The Palestinian Authority leadership hasn’t yet heard from the US administration that Washington is opposed to the plan to ask the UN to recognize a Palestinian state on the pre-1967 lines, PA President Mahmoud Abbas said on Wednesday.

“We heard about their opposition through mediators,” Abbas told a PLO parley in Ramallah. “The leadership hasn’t received a clear American rejection of the idea to go to the UN. We don’t want a clash with America. We want to coordinate our positions with the world, including the US.”

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Abbas’s statement came despite the fact that senior PA officials who visited Washington in the past two months clearly stated that the US administration had threatened to use the veto in the Security Council to thwart the PA plan.

Abbas was addressing the PLO Central Council, which convened to discuss the PA’s statehood initiative.

He reiterated his determination to proceed with the statehood bid in September, saying he was waiting for the advice of Arab and Western legal experts on the matter.

“We are going to the Security Council and we will confirm this on August 4, when the Arab League meets in Doha in the attendance of Arab and foreign experts who would give us advice,” Abbas said. “Whether we succeed or not, it won’t be an alternative to negotiations [with Israel]. But if we succeed, negotiations would take a different shape. Our choice is negotiations even after we go to the UN.”

Abbas said it was too late for the PA leadership to backtrack on the UN statehood plan. “We have 122 countries that recognize the state of Palestine on the 1967 borders,” he added.

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“We want to rally support and seek the advice of everyone.”

Abbas dismissed allegations that the statehood bid was a unilateral act in violation of the Oslo Accords.

“This is not a unilateral act, as claimed by Israel and the US,” he explained. “We want to complain to 193 countries. This is not unilateralism. Israel’s theft of land, settlements and siege are unilateral acts. Israel is violating the signed agreements with the Palestinians.”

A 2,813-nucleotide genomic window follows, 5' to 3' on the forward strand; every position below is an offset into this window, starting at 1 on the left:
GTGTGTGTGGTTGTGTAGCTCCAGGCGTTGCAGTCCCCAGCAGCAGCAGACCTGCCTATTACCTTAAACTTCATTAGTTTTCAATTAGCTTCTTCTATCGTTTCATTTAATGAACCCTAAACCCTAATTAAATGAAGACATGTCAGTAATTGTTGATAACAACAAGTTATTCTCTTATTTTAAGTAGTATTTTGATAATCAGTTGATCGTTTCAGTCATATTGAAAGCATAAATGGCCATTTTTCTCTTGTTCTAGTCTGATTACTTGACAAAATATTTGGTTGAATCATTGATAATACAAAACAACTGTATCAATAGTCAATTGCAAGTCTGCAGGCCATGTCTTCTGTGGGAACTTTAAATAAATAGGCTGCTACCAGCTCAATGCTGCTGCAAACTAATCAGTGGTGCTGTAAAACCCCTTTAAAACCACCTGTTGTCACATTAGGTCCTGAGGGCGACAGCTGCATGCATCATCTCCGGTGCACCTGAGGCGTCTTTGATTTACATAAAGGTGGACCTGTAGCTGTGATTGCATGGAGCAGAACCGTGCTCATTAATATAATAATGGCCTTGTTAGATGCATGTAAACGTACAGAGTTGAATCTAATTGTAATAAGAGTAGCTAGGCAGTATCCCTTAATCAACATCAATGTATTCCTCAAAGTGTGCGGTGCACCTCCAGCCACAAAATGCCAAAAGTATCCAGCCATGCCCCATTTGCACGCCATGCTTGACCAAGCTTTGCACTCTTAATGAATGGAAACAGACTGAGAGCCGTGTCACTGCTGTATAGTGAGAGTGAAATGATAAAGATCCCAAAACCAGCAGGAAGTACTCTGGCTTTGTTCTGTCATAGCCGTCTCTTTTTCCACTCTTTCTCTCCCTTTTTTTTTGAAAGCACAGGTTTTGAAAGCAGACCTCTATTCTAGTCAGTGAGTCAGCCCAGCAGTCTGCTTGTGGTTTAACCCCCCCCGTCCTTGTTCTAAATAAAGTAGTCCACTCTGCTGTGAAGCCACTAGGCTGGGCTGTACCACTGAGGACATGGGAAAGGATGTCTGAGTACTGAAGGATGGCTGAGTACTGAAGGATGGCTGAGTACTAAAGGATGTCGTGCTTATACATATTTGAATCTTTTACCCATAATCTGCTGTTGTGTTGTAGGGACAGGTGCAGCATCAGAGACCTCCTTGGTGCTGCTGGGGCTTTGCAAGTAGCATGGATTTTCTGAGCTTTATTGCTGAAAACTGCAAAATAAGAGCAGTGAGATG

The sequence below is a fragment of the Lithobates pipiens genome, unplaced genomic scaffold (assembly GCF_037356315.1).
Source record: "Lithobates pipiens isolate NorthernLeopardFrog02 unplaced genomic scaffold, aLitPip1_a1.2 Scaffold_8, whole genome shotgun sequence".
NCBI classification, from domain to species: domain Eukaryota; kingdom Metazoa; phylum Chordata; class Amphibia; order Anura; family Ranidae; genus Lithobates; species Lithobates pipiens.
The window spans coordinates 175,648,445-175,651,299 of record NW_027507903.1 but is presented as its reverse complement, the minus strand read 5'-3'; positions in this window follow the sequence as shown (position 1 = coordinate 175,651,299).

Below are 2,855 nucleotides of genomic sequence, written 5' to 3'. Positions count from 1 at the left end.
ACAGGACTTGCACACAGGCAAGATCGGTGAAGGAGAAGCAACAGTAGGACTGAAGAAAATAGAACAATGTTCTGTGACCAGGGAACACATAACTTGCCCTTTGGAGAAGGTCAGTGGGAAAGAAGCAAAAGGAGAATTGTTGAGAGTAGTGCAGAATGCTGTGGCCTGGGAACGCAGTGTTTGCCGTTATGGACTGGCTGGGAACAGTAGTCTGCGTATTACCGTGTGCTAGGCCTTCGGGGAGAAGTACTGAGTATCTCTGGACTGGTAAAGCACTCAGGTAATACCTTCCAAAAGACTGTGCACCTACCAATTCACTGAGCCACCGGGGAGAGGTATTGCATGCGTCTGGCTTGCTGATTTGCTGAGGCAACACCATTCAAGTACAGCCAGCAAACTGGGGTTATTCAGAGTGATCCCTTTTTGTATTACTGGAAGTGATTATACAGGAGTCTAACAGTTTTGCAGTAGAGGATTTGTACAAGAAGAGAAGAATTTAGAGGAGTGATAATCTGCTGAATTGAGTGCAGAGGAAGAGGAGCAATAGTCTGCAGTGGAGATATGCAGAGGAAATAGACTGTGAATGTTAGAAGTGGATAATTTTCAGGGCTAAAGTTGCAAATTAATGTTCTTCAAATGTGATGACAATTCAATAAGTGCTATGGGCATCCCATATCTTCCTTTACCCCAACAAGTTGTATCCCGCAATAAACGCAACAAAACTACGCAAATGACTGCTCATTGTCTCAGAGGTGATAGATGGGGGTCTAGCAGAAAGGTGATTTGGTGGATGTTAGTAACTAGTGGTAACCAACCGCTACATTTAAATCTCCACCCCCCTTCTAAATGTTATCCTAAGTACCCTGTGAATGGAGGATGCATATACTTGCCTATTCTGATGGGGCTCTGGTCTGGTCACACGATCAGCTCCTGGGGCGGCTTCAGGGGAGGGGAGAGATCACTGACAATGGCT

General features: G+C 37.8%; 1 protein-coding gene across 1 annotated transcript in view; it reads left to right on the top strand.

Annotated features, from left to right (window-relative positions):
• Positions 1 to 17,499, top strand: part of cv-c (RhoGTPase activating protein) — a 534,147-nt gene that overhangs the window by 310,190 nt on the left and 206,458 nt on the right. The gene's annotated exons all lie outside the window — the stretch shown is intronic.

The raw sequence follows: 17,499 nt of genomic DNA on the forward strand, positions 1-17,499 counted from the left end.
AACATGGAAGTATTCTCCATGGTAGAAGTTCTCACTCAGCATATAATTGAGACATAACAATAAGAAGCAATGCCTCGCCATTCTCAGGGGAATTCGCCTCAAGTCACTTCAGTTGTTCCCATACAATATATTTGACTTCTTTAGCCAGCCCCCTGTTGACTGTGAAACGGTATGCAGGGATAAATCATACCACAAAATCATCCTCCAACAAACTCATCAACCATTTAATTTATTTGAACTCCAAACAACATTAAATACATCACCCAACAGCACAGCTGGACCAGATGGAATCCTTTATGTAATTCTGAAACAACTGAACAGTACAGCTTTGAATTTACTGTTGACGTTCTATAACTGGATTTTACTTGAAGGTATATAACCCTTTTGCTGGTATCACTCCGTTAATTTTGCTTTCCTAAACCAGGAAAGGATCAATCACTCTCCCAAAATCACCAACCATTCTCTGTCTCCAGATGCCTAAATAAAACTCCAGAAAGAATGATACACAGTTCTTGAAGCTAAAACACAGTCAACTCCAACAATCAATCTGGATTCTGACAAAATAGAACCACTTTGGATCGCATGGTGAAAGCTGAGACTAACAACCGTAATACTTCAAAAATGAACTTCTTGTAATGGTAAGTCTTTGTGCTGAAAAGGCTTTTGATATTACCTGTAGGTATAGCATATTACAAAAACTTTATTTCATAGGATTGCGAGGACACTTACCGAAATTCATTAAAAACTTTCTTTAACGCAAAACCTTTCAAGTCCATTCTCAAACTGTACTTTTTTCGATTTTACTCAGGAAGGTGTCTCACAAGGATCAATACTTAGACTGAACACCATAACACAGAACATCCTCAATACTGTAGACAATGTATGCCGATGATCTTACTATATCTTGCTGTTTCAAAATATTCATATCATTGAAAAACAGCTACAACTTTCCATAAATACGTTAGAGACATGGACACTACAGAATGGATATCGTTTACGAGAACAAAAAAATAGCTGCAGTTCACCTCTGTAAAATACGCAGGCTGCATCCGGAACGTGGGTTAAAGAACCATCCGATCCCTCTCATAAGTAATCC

He denied that the PA was seeking to isolate Israel through the statehood bid. “We want to live alongside Israel in security and peace and stability,” Abbas said in his speech. “We want to isolate Israel’s policy; we don’t want to delegitimize Israel.”

Abbas said he was in favor of a “popular and unarmed resistance against occupation, the wall and settlements.” He expressed regret that only a small number of Europeans, Americans, Israelis and Palestinians were participating in demonstrations against the security fence in the West Bank.

“In this coming period, we want mass action, organized and coordinated in every place,” Abbas said. “This is a chance to raise our voices in front of the world and say that we want our rights. We support popular resistance,” he said. “We are now inspired by the protests of the Arab Spring, all of which cry out ‘peaceful, peaceful.’”

He said that the main reason why the peace talks were stalled was Prime Minister Binyamin Netanyahu’s insistence on resuming the negotiations from the beginning and not from where they were halted under his predecessor, Ehud Olmert.

Abbas also reaffirmed his firm opposition to recognizing Israel as a Jewish state.

An Israeli government official responded to Abbas’s call to step up Arab Spring-style “mass action” by saying that the “Palestinian leadership unfortunately is doing its people a disservice and pushing a Palestinian state further into the distant future by its consistent refusal to negotiate peace with Israel, and by its adoption of a unilateralist track.”

“The Arab spring is about democracy,” the official said. “To try and hijack that to support a maximalist unilateralist agenda would seem a perversion of what the Arab Spring should really be about.”

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